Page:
One count of conspiring to receive national defense information, seven counts of obtaining that information, nine counts of disclosing it, and one count of conspiring to access a computer.
It sounds like a tongue twister, but it is not. Those are the charges against Australian journalist Julian Assange, a total of 17 which will probably turn into 175 years in prison, if he is eventually extradited to the United States.
He sounds like a very bad boy, a real, Hollywood-style criminal. Of course, from the United States’ standpoint. If WikiLeaks had revealed the war horrors of any other country, Assange would be a hero, not a criminal.
Or if any other nation were moving land and sea to secure the extradition of a journalist who revealed civilian deaths, acts of torture and clandestine military operations in Iraq and Afghanistan through thousands of documents, then that country would engage in “political persecution” that goes against “freedom of the press” and “represses the media.”
However, since the horrors and violations revealed in those documents were committed by the United States, then that nation “acts in accordance with the law.”. This is hypocrisy.
Assange has been confined in the United Kingdom for more than ten years now. First in the Ecuadorian Embassy in that country and, when former President Lenín Moreno withdrew his refuge in 2019, the journalist remains ever since in the high security prison of Belmarsh, east of London.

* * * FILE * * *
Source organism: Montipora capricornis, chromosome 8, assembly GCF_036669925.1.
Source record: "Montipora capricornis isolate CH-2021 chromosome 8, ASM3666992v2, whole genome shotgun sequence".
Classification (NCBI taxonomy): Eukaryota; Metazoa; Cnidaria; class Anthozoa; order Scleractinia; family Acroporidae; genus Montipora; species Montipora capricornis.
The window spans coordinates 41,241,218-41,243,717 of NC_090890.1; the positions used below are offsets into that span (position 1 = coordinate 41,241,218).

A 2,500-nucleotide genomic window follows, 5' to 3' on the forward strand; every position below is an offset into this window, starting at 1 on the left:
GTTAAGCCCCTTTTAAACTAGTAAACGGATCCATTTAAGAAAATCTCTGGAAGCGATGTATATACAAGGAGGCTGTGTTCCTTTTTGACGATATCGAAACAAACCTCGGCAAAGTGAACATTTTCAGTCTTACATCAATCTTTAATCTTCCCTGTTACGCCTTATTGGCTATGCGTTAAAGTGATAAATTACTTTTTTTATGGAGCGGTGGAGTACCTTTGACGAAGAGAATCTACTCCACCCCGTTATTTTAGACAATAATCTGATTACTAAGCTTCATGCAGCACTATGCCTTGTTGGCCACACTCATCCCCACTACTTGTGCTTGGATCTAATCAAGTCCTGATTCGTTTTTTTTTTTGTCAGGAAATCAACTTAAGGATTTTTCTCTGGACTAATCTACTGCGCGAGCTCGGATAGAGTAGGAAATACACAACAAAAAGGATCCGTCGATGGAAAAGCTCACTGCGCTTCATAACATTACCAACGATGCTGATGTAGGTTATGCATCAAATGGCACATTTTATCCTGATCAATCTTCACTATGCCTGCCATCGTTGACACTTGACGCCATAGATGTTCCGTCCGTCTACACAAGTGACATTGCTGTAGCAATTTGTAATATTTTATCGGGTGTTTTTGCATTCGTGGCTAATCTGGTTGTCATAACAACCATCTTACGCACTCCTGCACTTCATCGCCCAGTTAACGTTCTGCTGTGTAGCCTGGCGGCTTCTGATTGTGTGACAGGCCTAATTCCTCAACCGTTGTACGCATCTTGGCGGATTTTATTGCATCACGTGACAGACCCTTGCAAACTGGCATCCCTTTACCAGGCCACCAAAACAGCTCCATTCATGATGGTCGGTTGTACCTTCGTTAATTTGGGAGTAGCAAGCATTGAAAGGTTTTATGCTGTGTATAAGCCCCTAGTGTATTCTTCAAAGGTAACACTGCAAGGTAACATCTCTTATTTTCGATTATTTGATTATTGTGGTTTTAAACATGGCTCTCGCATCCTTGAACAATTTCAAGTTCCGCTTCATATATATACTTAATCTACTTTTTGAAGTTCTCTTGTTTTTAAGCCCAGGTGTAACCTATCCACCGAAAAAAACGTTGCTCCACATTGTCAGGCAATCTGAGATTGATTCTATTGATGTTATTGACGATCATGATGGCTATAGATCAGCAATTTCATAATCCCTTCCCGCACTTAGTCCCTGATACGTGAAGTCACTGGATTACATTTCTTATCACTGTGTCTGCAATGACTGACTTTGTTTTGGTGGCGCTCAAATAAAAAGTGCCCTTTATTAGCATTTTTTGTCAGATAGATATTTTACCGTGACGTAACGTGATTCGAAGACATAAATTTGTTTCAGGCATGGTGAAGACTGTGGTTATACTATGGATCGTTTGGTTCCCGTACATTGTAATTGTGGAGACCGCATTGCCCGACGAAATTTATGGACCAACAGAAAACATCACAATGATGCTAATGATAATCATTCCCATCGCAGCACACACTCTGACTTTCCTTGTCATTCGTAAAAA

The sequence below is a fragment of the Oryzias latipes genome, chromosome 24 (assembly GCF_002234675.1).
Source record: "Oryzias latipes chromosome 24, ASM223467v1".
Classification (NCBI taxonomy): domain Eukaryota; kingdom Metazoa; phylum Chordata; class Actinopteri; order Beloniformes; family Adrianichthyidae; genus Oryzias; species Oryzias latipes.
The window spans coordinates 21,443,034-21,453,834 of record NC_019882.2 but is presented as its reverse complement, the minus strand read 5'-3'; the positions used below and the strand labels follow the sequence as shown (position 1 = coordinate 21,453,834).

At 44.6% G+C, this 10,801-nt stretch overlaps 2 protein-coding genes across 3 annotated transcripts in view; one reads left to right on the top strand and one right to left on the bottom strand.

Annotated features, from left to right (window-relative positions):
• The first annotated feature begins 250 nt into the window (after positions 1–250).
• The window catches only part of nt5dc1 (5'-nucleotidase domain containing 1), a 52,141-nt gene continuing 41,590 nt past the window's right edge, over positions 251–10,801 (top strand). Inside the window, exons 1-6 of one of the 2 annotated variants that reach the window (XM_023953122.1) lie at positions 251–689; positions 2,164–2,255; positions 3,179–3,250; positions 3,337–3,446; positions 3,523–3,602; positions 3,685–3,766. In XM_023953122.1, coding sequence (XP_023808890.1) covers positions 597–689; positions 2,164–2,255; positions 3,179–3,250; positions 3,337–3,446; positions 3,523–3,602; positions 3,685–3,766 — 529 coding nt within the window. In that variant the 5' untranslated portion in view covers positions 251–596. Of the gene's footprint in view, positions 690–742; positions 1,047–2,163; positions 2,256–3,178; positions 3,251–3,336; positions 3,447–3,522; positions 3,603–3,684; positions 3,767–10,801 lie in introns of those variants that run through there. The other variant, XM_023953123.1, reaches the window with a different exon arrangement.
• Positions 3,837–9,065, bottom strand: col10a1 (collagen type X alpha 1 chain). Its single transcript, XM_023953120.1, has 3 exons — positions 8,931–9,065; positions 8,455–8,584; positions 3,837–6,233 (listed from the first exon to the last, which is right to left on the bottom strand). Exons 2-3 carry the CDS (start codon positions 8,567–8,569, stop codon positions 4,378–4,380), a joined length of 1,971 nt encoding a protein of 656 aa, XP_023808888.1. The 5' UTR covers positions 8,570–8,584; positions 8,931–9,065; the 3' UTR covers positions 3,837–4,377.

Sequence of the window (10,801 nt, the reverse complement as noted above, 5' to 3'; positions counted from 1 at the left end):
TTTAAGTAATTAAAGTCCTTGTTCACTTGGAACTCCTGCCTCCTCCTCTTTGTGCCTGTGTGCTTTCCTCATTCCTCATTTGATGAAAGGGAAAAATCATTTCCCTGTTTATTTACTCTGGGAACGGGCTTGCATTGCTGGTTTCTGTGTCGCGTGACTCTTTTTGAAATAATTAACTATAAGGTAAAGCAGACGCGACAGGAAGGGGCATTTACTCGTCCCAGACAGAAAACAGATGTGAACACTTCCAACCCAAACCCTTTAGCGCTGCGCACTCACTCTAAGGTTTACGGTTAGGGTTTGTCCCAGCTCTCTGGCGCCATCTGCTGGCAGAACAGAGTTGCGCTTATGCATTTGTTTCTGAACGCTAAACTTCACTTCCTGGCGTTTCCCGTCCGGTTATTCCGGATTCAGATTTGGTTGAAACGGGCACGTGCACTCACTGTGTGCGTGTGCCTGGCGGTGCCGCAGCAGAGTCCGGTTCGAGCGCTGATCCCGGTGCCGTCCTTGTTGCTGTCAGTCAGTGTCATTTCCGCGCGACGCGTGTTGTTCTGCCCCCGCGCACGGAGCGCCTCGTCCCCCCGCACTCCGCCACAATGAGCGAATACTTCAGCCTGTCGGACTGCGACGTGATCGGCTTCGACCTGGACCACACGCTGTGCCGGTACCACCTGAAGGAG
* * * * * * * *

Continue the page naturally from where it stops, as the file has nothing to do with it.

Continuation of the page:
Although he is not accused of any charges after serving a 50-week jail sentence for violating a bail in 2012, the British justice system decided to keep him locked up until the extradition case presented by the U.S. prosecution is concluded.
It has been years of struggle by his defense to avoid extradition, which would mean the total annihilation of what Assange has represented for those who dream of a world where war crimes and interference and hegemonic actions do not go unpunished; or at least, do not stay in the dark.
If he sets foot in the United States, not only will his life be in danger, but an alarming precedent will be set for investigative journalists. It would be a direct blow to that banner he is trying to sell: freedom of the press and free speech.
Assange’s team of lawyers has managed to delay that moment that already seems closer with the approval of extradition by the British government, more than a month ago. His legal hopes are running out, however, the support of intellectuals and activists worldwide for his release is growing daily.
Even the President of Mexico Andrés Manuel López Obrador directly asked his counterpart Joe Biden to release the founder of the WikiLeaks portal, to whom he “opens the doors of his country,” and described him as “the best journalist of our time.” He also considered that the treatment he has received only “for denouncing human rights violations” is worse than that of a criminal.
The Mexican president insisted that the United Nations should pronounce itself on this case. In fact, the UN special rapporteur on torture, Nils Melzer, has denounced on numerous occasions that Assange has been subjected to psychological torture. Following the British government’s decision, he said it was another blow to press freedom. “How far have we sunk?” he questioned.
Independent, serious journalism, as Assange did, is a serious threat to the hegemony of the West, which has historically controlled information. For that reason, when crimes committed by the powerful are revealed, there is nothing left but to appeal to double standards and hypocrisy.